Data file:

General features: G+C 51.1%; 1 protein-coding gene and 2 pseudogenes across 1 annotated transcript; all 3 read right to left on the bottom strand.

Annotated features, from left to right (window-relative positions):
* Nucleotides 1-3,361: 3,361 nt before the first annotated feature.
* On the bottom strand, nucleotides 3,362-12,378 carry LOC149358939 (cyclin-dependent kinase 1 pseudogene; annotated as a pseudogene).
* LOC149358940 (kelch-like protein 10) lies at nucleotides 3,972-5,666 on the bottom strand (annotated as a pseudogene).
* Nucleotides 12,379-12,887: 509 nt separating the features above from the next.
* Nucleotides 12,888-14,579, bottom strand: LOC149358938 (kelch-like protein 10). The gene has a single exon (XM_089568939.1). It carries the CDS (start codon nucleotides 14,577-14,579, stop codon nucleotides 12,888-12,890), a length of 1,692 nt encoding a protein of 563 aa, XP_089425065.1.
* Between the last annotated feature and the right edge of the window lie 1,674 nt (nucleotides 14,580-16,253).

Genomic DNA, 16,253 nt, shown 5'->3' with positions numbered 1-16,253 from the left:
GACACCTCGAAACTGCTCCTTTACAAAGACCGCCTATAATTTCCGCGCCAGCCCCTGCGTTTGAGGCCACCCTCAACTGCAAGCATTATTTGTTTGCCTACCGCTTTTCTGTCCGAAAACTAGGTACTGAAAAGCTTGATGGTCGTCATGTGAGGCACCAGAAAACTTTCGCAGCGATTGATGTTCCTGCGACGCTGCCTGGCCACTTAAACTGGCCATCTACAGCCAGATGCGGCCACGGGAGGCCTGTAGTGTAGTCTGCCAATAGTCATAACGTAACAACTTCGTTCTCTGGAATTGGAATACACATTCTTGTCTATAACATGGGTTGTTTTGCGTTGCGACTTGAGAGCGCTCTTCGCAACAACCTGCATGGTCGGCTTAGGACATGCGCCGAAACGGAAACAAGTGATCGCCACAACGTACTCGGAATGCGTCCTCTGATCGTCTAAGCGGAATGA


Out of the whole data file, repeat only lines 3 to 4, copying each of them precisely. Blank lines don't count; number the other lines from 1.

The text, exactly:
* Nucleotides 1-3,361: 3,361 nt before the first annotated feature.
* On the bottom strand, nucleotides 3,362-12,378 carry LOC149358939 (cyclin-dependent kinase 1 pseudogene; annotated as a pseudogene).